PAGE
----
Did your project need to be a set distance from a cliff edge? Did it require you to restore highways that were used to build your projects? They’ll check this all out and make sure you’re fulfilling your obligations.

In addition to applying for planning permission and keeping you in the clear for unusual conditions, they’ll also look at terms.

This includes investigating current market rents (on projects far and wide!) for a data-led approach that’ll aid you when renegotiating.

A quick tip:

Just so you’re aware, we typically suggest reviewing a minimum of 60 comparable UK sites and taking note of any trends.

It’s crucial to see whether any key terms are being added to other wind farm extensions. 

These can then be built into contracts to give you the best result possible.

If you need any help with your site reviews, we highly recommend checking out any of our SiteScan™ solutions. We cast the net wide across the country and will provide the knowledge you need to get the fairest rates possible. Plus, it takes the guesswork out of things and lays things out in a clean and easy-to-understand way.

SiteScan GIF

Compare the rents at hundreds of wind farms across the UK.

Access the best contractual terms written by the UK’s top solicitors to attain your ideal lease

100% of the landowners that we work with increase their rent negotiation offers

To summarize, the in-house land agent:

  • Will ensure you have all necessary planning permission.
  • Will ensure you’re compliant and within deadlines.
  • Can investigate current market rents that can help when you’re renegotiating.

The in-house procurement team

The in-house procurement team is another group of experts that can help institutional landowners. They’re amazing for advertising new contracts and can assess the best value from a range of potential site operators by putting the project out to tender.

This team usually uses strict criteria for assessment. This includes the rent that new operators are willing to pay versus the quality of service that would be received. Essentially, they’ll separate the wheat from the chaff so that you don’t have to.

The team can also put together a business case for the project and liaise with external consultants to help them understand its potential value. This is especially helpful when you need to present a case to senior management about the project going forward.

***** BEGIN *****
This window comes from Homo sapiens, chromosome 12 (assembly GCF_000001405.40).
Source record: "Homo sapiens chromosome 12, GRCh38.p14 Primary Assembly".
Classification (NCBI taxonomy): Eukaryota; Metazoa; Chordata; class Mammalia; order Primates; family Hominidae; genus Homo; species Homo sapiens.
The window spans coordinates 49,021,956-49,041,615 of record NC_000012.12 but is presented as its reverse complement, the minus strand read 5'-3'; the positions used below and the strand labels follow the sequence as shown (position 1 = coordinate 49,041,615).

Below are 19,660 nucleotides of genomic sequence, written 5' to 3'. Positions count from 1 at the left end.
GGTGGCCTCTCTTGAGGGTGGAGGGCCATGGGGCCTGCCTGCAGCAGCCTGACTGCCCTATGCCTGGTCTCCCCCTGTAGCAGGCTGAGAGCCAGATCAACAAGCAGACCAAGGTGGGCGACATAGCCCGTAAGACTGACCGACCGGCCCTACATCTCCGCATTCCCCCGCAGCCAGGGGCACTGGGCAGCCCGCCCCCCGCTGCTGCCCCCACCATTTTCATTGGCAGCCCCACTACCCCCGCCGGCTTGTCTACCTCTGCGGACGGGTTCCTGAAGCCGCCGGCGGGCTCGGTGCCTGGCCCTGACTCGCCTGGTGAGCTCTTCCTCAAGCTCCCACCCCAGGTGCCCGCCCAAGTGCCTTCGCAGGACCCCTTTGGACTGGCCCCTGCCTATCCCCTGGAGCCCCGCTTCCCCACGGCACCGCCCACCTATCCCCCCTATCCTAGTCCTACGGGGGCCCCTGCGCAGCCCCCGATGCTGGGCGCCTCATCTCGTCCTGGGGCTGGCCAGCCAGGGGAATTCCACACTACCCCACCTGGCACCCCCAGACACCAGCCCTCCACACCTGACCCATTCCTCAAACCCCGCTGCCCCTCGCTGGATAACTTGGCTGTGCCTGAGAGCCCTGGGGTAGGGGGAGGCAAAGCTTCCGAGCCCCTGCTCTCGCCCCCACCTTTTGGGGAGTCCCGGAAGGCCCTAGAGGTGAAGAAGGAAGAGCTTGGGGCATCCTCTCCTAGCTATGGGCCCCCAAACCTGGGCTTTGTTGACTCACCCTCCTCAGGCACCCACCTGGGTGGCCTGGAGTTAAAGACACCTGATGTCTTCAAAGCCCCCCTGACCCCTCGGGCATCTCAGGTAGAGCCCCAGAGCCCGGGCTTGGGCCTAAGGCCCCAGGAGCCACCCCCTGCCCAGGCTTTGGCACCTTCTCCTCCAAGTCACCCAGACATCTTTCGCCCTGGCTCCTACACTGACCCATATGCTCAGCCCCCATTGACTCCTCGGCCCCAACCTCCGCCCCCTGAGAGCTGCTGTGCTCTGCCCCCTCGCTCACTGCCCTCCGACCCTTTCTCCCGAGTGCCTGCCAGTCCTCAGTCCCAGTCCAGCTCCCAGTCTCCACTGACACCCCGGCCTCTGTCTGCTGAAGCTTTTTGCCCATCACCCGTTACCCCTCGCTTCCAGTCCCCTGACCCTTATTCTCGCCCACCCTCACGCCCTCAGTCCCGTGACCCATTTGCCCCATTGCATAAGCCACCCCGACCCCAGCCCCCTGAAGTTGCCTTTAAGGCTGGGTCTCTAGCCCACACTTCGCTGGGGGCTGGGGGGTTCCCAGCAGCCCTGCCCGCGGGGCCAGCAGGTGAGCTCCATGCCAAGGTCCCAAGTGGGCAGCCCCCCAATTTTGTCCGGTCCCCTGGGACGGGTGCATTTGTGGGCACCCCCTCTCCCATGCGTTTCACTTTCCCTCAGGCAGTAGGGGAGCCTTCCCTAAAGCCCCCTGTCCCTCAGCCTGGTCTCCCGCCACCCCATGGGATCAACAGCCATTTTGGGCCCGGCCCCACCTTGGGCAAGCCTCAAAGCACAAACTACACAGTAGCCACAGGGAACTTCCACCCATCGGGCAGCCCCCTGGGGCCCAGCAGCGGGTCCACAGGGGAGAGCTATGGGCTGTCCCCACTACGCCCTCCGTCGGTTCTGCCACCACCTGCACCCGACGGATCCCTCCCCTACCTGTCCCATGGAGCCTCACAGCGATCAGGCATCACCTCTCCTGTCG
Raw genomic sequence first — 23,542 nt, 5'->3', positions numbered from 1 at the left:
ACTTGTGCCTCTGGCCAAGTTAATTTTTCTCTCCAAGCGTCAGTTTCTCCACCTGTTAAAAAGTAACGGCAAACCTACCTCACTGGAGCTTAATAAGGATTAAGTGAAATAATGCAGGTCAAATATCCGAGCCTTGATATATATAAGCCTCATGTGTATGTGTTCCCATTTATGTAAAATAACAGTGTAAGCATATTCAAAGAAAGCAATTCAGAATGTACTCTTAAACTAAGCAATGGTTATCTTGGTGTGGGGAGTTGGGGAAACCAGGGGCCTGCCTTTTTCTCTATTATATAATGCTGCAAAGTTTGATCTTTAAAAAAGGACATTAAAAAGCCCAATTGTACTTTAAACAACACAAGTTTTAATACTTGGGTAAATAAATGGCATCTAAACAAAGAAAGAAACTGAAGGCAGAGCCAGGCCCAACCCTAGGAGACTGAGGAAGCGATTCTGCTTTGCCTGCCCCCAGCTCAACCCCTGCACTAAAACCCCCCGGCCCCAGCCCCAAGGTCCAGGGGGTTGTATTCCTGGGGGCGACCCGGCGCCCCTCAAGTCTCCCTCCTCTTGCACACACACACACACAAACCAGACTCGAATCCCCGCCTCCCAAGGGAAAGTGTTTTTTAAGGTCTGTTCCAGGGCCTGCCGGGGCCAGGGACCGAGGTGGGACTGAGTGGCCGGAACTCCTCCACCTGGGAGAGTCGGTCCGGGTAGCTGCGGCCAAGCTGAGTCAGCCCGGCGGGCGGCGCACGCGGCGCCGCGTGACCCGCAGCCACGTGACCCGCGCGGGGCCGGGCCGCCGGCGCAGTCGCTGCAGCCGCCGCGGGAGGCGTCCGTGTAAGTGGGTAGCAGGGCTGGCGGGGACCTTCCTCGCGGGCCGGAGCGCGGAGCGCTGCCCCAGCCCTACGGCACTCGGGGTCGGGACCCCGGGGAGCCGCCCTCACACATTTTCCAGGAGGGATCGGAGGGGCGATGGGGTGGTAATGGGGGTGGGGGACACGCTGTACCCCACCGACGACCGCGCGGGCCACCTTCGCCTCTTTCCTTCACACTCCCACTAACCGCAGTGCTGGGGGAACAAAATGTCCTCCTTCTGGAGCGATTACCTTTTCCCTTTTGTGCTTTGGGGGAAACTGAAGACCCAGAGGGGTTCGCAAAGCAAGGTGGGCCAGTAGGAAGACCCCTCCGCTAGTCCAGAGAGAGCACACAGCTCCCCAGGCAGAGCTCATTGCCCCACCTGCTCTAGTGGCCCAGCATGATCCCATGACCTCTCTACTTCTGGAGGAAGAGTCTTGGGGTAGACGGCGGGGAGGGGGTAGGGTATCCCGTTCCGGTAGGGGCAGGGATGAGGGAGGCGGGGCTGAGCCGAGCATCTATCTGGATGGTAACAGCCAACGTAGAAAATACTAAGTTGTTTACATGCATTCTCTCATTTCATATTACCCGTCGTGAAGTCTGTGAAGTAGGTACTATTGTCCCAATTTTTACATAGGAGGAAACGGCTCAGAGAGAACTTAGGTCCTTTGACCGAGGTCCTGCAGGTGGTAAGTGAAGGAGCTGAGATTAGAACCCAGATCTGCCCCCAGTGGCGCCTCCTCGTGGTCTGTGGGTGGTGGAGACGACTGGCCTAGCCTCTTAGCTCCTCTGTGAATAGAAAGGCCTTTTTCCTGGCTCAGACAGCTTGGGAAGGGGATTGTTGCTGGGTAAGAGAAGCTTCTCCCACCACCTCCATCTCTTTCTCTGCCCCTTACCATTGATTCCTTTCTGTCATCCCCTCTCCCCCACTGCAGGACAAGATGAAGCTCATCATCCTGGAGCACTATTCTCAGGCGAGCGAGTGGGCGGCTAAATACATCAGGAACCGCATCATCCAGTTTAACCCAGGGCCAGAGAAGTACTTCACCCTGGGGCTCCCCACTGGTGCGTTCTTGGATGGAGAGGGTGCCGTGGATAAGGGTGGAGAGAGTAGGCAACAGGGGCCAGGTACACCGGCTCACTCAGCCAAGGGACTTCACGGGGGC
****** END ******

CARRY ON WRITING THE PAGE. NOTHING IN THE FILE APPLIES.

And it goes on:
After all, money (and a handful of facts) talks.

The in-house procurement allows you to take a data-driven approach and will compare bids to get you the best outcome possible.

To summarize, the in-house procurement team:

  • Will advertise new contracts and assess value from potential operators.
  • Will weigh up what operators are willing to pay versus what value they’ll add.
  • Will help you prove the value of a project to senior management.

The specialist consultant

Although there’s plenty of help to be found in-house, it’s worth engaging with an external specialist before your lease ends. You may not need much help if you already have an in-house land agent and input from a finance team. But they can certainly assist by putting a monetary value on the project.

For this, they’ll look at the project and its future to assess its commercial viability.

This is usually done by:

  • Looking at the historical performance of the site.
  • Identifying seasonal trends
  • Comparing sites across the UK

They can then use this data to forecast what the future output of the site could be in the next 10 or so years.

Once the monetary value of the site has been determined, they can weigh up the potential income from the site versus running costs.

If you want to bring the project in-house, an external consultant can also:

  • Obtain an environmental permit and/or any other necessary consents to operate the project
  • Secure government subsidies.
    • Subsidies from the government have become more complicated over the years. It’s crucial to remember that if a project is decommissioned, it can lose its entitlement to government subsidies.
    • So, the consultant should carefully plan and liaise with Ofgem to preserve the subsidy if a project is transferred in-house.
  • Ensure the continuation of the sale of electricity to the grid.
  • Liaise with the local network operator so they have continued connection to the National Grid.
    • Organisations should then be able to continue to sell the electricity once the project has been transferred in-house.

If you need to prove that your organisation has the in-house expertise to run a project, consultants can also do this. Although they’ll need to look over your data, they can set up agreements for certain elements to be overseen by a third party. This should leave you in the clear to bring the project in-house.

To summarize, the specialist consultant:

  • Can ascertain the commercial viability of your site and put a monetary value on the project.
  • Can secure environmental permits and government subsidies.
  • Will ensure the continuation of energy sales to the grid.

The takeaway

We always like to say, “Fail to prepare, prepare to fail” when it comes to renegotiations, as it never fails to ring true.

The earlier institutional landowners start preparing for the end of the lease, the more options you’ll have available to secure favourable terms. Plus, it means that you can engage with all the experts you’ll need to make the process way less stressful.

If you’re thinking of changing site operators, you’ll want to make sure there’s enough time to review alternatives. You should also leave plenty of time to obtain the relevant planning permission for your site.

As some renegotiation processes can take upwards of a year, it’s wise to be on the front foot and plan ahead. If you need any help with your renegotiation or simply want to see how well your site is performing, get in touch. Whether you’re wondering what’s changed since your last renewal or want expert insight, we’ve got you covered.